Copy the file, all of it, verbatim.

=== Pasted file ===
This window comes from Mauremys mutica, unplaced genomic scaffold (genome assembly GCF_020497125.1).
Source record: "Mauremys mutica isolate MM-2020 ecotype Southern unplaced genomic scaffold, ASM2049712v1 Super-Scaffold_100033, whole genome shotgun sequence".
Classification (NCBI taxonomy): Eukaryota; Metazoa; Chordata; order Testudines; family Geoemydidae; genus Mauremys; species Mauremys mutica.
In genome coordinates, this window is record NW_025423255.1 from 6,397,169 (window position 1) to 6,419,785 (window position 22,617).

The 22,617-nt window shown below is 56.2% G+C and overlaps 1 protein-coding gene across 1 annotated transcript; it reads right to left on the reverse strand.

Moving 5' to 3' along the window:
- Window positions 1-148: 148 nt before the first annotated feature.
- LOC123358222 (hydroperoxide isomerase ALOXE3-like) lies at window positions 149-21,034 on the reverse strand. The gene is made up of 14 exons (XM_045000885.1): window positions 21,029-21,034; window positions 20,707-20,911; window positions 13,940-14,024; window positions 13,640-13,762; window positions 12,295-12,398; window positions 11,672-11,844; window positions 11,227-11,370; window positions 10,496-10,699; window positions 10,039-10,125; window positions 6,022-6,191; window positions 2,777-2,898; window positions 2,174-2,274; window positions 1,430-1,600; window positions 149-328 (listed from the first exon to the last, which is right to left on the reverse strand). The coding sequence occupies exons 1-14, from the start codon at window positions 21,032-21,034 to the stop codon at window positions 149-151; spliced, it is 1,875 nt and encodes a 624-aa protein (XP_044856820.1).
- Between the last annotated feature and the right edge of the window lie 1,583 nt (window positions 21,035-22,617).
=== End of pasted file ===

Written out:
This window comes from Mauremys mutica, unplaced genomic scaffold (genome assembly GCF_020497125.1).
Source record: "Mauremys mutica isolate MM-2020 ecotype Southern unplaced genomic scaffold, ASM2049712v1 Super-Scaffold_100033, whole genome shotgun sequence".
Classification (NCBI taxonomy): Eukaryota; Metazoa; Chordata; order Testudines; family Geoemydidae; genus Mauremys; species Mauremys mutica.
In genome coordinates, this window is record NW_025423255.1 from 6,397,169 (window position 1) to 6,419,785 (window position 22,617).

The 22,617-nt window shown below is 56.2% G+C and overlaps 1 protein-coding gene across 1 annotated transcript; it reads right to left on the reverse strand.

Moving 5' to 3' along the window:
- Window positions 1-148: 148 nt before the first annotated feature.
- LOC123358222 (hydroperoxide isomerase ALOXE3-like) lies at window positions 149-21,034 on the reverse strand. The gene is made up of 14 exons (XM_045000885.1): window positions 21,029-21,034; window positions 20,707-20,911; window positions 13,940-14,024; window positions 13,640-13,762; window positions 12,295-12,398; window positions 11,672-11,844; window positions 11,227-11,370; window positions 10,496-10,699; window positions 10,039-10,125; window positions 6,022-6,191; window positions 2,777-2,898; window positions 2,174-2,274; window positions 1,430-1,600; window positions 149-328 (listed from the first exon to the last, which is right to left on the reverse strand). The coding sequence occupies exons 1-14, from the start codon at window positions 21,032-21,034 to the stop codon at window positions 149-151; spliced, it is 1,875 nt and encodes a 624-aa protein (XP_044856820.1).
- Between the last annotated feature and the right edge of the window lie 1,583 nt (window positions 21,035-22,617).